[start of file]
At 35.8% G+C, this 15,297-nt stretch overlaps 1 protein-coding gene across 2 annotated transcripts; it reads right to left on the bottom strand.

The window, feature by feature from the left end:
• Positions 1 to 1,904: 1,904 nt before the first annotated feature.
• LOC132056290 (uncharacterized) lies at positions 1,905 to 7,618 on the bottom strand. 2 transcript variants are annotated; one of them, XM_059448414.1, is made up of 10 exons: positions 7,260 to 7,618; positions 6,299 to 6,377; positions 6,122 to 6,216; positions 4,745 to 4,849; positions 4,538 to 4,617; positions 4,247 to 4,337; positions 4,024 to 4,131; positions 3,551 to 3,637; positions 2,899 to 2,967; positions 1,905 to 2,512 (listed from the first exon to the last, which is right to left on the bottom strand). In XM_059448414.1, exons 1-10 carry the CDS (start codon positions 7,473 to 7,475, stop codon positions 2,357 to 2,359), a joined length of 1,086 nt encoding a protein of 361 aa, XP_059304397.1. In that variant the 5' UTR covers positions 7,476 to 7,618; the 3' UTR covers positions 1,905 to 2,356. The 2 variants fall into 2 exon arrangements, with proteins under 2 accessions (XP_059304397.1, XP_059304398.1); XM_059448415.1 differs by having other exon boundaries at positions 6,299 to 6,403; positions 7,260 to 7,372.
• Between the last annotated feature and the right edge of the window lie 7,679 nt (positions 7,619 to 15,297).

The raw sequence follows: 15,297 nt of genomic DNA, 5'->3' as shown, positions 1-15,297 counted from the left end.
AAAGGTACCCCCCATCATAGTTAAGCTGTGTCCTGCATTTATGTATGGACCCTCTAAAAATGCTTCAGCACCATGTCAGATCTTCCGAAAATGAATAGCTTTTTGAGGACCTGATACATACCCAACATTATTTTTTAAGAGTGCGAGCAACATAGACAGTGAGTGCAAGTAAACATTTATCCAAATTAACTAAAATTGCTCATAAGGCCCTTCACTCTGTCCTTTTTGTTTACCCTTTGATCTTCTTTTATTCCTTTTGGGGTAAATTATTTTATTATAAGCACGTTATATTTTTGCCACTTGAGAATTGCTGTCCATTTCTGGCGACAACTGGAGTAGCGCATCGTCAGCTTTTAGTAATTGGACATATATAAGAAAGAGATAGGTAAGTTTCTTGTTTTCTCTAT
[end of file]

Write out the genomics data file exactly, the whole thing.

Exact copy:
At 35.8% G+C, this 15,297-nt stretch overlaps 1 protein-coding gene across 2 annotated transcripts; it reads right to left on the bottom strand.

The window, feature by feature from the left end:
• Positions 1 to 1,904: 1,904 nt before the first annotated feature.
• LOC132056290 (uncharacterized) lies at positions 1,905 to 7,618 on the bottom strand. 2 transcript variants are annotated; one of them, XM_059448414.1, is made up of 10 exons: positions 7,260 to 7,618; positions 6,299 to 6,377; positions 6,122 to 6,216; positions 4,745 to 4,849; positions 4,538 to 4,617; positions 4,247 to 4,337; positions 4,024 to 4,131; positions 3,551 to 3,637; positions 2,899 to 2,967; positions 1,905 to 2,512 (listed from the first exon to the last, which is right to left on the bottom strand). In XM_059448414.1, exons 1-10 carry the CDS (start codon positions 7,473 to 7,475, stop codon positions 2,357 to 2,359), a joined length of 1,086 nt encoding a protein of 361 aa, XP_059304397.1. In that variant the 5' UTR covers positions 7,476 to 7,618; the 3' UTR covers positions 1,905 to 2,356. The 2 variants fall into 2 exon arrangements, with proteins under 2 accessions (XP_059304397.1, XP_059304398.1); XM_059448415.1 differs by having other exon boundaries at positions 6,299 to 6,403; positions 7,260 to 7,372.
• Between the last annotated feature and the right edge of the window lie 7,679 nt (positions 7,619 to 15,297).

The raw sequence follows: 15,297 nt of genomic DNA, 5'->3' as shown, positions 1-15,297 counted from the left end.
AAAGGTACCCCCCATCATAGTTAAGCTGTGTCCTGCATTTATGTATGGACCCTCTAAAAATGCTTCAGCACCATGTCAGATCTTCCGAAAATGAATAGCTTTTTGAGGACCTGATACATACCCAACATTATTTTTTAAGAGTGCGAGCAACATAGACAGTGAGTGCAAGTAAACATTTATCCAAATTAACTAAAATTGCTCATAAGGCCCTTCACTCTGTCCTTTTTGTTTACCCTTTGATCTTCTTTTATTCCTTTTGGGGTAAATTATTTTATTATAAGCACGTTATATTTTTGCCACTTGAGAATTGCTGTCCATTTCTGGCGACAACTGGAGTAGCGCATCGTCAGCTTTTAGTAATTGGACATATATAAGAAAGAGATAGGTAAGTTTCTTGTTTTCTCTAT